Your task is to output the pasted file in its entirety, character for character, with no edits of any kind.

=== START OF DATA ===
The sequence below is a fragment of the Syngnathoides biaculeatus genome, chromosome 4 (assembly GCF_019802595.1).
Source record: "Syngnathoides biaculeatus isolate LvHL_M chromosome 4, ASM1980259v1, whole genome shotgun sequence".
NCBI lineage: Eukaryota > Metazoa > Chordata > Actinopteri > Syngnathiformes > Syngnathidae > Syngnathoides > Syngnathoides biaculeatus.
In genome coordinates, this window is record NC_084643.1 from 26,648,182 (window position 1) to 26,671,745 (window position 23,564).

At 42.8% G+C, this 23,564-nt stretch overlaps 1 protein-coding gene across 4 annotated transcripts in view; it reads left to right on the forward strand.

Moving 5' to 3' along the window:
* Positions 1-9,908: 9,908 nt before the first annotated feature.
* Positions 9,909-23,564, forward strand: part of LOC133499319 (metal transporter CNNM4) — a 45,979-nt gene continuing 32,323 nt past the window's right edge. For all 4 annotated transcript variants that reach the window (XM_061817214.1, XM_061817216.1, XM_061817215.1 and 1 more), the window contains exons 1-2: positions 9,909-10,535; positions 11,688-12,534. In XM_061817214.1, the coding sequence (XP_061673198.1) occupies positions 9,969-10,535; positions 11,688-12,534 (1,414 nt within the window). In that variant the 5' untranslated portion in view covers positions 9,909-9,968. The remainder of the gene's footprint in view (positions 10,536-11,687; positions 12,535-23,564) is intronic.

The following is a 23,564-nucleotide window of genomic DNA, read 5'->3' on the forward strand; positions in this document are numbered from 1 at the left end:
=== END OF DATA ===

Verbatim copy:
The sequence below is a fragment of the Syngnathoides biaculeatus genome, chromosome 4 (assembly GCF_019802595.1).
Source record: "Syngnathoides biaculeatus isolate LvHL_M chromosome 4, ASM1980259v1, whole genome shotgun sequence".
NCBI lineage: Eukaryota > Metazoa > Chordata > Actinopteri > Syngnathiformes > Syngnathidae > Syngnathoides > Syngnathoides biaculeatus.
In genome coordinates, this window is record NC_084643.1 from 26,648,182 (window position 1) to 26,671,745 (window position 23,564).

At 42.8% G+C, this 23,564-nt stretch overlaps 1 protein-coding gene across 4 annotated transcripts in view; it reads left to right on the forward strand.

Moving 5' to 3' along the window:
* Positions 1-9,908: 9,908 nt before the first annotated feature.
* Positions 9,909-23,564, forward strand: part of LOC133499319 (metal transporter CNNM4) — a 45,979-nt gene continuing 32,323 nt past the window's right edge. For all 4 annotated transcript variants that reach the window (XM_061817214.1, XM_061817216.1, XM_061817215.1 and 1 more), the window contains exons 1-2: positions 9,909-10,535; positions 11,688-12,534. In XM_061817214.1, the coding sequence (XP_061673198.1) occupies positions 9,969-10,535; positions 11,688-12,534 (1,414 nt within the window). In that variant the 5' untranslated portion in view covers positions 9,909-9,968. The remainder of the gene's footprint in view (positions 10,536-11,687; positions 12,535-23,564) is intronic.

The following is a 23,564-nucleotide window of genomic DNA, read 5'->3' on the forward strand; positions in this document are numbered from 1 at the left end: